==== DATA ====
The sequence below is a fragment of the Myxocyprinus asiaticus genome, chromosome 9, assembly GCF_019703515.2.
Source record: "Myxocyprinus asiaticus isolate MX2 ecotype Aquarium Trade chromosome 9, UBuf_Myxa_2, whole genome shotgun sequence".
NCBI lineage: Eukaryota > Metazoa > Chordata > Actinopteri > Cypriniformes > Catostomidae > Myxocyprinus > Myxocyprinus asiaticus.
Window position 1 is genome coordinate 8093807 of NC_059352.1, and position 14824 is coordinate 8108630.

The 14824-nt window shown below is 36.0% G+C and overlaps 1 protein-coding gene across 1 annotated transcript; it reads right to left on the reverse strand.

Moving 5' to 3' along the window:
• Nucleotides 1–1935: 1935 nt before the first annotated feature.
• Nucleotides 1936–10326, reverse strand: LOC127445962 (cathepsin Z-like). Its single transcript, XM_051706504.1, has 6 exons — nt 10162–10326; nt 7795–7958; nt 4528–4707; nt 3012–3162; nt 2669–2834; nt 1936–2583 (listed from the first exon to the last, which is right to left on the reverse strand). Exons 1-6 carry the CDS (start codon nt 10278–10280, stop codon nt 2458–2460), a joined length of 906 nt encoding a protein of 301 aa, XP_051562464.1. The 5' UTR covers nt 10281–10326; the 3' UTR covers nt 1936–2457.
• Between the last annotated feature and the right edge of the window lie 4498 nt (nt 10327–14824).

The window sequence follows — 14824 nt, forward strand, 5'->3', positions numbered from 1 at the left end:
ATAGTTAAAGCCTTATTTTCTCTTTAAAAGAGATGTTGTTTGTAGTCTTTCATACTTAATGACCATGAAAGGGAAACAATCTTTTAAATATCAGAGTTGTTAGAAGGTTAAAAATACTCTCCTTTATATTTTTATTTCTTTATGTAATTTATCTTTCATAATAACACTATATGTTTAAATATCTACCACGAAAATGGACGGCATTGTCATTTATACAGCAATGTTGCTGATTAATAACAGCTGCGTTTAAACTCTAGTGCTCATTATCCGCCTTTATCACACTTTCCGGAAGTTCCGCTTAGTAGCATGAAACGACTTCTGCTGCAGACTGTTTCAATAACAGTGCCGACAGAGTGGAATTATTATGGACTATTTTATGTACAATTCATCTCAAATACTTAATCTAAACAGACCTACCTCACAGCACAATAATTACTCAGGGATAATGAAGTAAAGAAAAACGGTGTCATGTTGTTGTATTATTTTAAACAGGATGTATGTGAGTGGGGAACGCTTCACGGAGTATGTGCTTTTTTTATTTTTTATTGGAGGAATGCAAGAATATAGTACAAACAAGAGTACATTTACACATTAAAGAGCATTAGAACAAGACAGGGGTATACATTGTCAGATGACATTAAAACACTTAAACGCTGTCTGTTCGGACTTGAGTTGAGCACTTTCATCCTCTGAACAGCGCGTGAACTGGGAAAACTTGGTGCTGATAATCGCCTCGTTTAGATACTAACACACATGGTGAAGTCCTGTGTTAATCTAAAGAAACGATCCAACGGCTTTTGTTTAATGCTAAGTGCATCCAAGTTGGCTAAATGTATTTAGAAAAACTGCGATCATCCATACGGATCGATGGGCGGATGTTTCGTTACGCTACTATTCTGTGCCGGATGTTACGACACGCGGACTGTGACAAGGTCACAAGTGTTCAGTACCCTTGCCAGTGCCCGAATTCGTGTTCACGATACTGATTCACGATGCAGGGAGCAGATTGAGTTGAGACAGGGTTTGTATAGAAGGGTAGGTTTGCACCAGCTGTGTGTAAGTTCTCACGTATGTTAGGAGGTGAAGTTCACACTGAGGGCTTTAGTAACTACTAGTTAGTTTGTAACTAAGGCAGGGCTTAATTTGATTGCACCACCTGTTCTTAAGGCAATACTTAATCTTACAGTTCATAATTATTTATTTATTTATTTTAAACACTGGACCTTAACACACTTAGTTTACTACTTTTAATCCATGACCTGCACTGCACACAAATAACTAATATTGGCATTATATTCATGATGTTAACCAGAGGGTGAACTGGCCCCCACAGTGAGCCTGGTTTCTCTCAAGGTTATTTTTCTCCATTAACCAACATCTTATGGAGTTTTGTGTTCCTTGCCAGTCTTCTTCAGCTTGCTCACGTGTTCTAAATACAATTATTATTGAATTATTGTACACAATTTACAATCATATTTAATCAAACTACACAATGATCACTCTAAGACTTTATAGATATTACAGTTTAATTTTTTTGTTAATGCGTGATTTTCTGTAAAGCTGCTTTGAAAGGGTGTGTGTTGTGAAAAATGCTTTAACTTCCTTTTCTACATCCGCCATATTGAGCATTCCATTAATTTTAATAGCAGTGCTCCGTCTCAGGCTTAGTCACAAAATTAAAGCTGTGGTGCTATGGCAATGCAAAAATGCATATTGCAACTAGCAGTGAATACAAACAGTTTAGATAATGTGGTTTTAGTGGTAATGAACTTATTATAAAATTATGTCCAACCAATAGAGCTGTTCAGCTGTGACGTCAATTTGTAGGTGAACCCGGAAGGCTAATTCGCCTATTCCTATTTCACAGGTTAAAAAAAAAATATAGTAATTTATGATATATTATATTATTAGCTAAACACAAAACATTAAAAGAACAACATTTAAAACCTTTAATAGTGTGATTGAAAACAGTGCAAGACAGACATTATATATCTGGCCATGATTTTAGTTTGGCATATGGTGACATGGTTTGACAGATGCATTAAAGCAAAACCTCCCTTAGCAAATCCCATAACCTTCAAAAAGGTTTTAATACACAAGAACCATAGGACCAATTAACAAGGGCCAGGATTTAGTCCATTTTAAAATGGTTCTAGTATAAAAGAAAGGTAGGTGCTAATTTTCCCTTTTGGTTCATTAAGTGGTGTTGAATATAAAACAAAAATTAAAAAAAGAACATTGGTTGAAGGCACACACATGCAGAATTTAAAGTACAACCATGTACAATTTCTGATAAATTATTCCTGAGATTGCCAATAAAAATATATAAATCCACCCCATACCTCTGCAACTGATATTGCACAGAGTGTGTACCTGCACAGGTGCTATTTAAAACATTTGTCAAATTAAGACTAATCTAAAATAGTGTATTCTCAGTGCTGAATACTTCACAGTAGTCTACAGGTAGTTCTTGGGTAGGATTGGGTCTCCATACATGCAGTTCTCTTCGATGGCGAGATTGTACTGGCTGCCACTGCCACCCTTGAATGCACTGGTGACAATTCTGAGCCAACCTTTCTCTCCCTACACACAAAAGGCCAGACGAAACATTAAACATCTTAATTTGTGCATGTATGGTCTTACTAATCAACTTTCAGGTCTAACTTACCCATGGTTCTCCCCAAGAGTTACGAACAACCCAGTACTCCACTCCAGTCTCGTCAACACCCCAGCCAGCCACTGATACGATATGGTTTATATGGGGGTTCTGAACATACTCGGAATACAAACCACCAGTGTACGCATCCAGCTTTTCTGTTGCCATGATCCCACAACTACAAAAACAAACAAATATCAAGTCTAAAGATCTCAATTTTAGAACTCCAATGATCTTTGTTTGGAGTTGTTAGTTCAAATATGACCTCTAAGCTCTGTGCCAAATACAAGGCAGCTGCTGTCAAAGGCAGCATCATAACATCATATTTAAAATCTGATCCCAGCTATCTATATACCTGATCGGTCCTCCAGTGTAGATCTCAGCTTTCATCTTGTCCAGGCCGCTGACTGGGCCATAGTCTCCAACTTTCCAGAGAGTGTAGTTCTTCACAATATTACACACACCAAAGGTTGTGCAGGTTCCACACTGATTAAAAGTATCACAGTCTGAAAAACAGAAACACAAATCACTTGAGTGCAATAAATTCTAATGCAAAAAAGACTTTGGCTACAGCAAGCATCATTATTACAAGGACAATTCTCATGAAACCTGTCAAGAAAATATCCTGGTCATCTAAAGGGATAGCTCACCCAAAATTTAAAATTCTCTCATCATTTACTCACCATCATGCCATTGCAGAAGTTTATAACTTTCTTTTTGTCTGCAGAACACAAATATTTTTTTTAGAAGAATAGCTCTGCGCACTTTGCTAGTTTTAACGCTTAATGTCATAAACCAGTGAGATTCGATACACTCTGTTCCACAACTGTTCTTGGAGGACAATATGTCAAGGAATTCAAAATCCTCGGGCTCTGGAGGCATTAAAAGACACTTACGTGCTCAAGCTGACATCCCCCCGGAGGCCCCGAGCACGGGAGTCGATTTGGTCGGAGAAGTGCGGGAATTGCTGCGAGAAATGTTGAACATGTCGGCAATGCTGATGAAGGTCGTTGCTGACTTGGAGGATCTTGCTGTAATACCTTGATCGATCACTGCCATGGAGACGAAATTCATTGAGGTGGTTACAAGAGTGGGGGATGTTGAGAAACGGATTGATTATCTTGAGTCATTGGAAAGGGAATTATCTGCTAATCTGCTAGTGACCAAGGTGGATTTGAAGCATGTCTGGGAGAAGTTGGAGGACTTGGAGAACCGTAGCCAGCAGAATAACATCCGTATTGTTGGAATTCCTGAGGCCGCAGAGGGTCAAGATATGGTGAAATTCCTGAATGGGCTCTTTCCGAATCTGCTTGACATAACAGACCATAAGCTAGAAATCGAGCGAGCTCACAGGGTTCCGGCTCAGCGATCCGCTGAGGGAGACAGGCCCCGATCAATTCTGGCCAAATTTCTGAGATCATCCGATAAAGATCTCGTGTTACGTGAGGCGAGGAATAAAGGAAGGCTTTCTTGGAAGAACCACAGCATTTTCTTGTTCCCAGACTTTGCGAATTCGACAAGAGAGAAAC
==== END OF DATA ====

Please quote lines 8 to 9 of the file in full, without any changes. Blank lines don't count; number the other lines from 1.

• Nucleotides 1936–10326, reverse strand: LOC127445962 (cathepsin Z-like). Its single transcript, XM_051706504.1, has 6 exons — nt 10162–10326; nt 7795–7958; nt 4528–4707; nt 3012–3162; nt 2669–2834; nt 1936–2583 (listed from the first exon to the last, which is right to left on the reverse strand). Exons 1-6 carry the CDS (start codon nt 10278–10280, stop codon nt 2458–2460), a joined length of 906 nt encoding a protein of 301 aa, XP_051562464.1. The 5' UTR covers nt 10281–10326; the 3' UTR covers nt 1936–2457.
• Between the last annotated feature and the right edge of the window lie 4498 nt (nt 10327–14824).